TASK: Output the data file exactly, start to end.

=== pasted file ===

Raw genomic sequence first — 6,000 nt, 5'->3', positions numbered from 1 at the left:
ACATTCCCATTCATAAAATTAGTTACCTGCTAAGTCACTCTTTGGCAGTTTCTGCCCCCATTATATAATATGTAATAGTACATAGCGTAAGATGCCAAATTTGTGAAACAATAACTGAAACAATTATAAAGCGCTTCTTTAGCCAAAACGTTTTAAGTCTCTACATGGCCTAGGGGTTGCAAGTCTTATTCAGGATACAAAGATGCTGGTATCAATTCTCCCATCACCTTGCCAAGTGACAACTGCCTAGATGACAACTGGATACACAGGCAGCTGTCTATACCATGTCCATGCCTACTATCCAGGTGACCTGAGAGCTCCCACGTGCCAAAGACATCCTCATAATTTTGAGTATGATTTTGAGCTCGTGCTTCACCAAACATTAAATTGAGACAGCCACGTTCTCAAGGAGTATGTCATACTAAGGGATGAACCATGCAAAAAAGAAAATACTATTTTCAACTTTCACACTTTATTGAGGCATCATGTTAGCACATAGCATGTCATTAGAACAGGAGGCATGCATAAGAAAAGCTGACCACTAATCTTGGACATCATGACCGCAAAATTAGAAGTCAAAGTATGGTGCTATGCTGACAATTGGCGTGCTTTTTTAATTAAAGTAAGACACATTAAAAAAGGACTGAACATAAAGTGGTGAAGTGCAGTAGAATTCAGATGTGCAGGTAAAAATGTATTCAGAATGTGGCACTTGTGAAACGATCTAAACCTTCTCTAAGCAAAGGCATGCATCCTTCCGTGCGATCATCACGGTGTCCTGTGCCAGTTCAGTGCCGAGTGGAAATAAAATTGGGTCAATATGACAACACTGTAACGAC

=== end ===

Raw genomic sequence first — 6,000 nt, 5'->3', positions numbered from 1 at the left:
ACATTCCCATTCATAAAATTAGTTACCTGCTAAGTCACTCTTTGGCAGTTTCTGCCCCCATTATATAATATGTAATAGTACATAGCGTAAGATGCCAAATTTGTGAAACAATAACTGAAACAATTATAAAGCGCTTCTTTAGCCAAAACGTTTTAAGTCTCTACATGGCCTAGGGGTTGCAAGTCTTATTCAGGATACAAAGATGCTGGTATCAATTCTCCCATCACCTTGCCAAGTGACAACTGCCTAGATGACAACTGGATACACAGGCAGCTGTCTATACCATGTCCATGCCTACTATCCAGGTGACCTGAGAGCTCCCACGTGCCAAAGACATCCTCATAATTTTGAGTATGATTTTGAGCTCGTGCTTCACCAAACATTAAATTGAGACAGCCACGTTCTCAAGGAGTATGTCATACTAAGGGATGAACCATGCAAAAAAGAAAATACTATTTTCAACTTTCACACTTTATTGAGGCATCATGTTAGCACATAGCATGTCATTAGAACAGGAGGCATGCATAAGAAAAGCTGACCACTAATCTTGGACATCATGACCGCAAAATTAGAAGTCAAAGTATGGTGCTATGCTGACAATTGGCGTGCTTTTTTAATTAAAGTAAGACACATTAAAAAAGGACTGAACATAAAGTGGTGAAGTGCAGTAGAATTCAGATGTGCAGGTAAAAATGTATTCAGAATGTGGCACTTGTGAAACGATCTAAACCTTCTCTAAGCAAAGGCATGCATCCTTCCGTGCGATCATCACGGTGTCCTGTGCCAGTTCAGTGCCGAGTGGAAATAAAATTGGGTCAATATGACAACACTGTAACGAC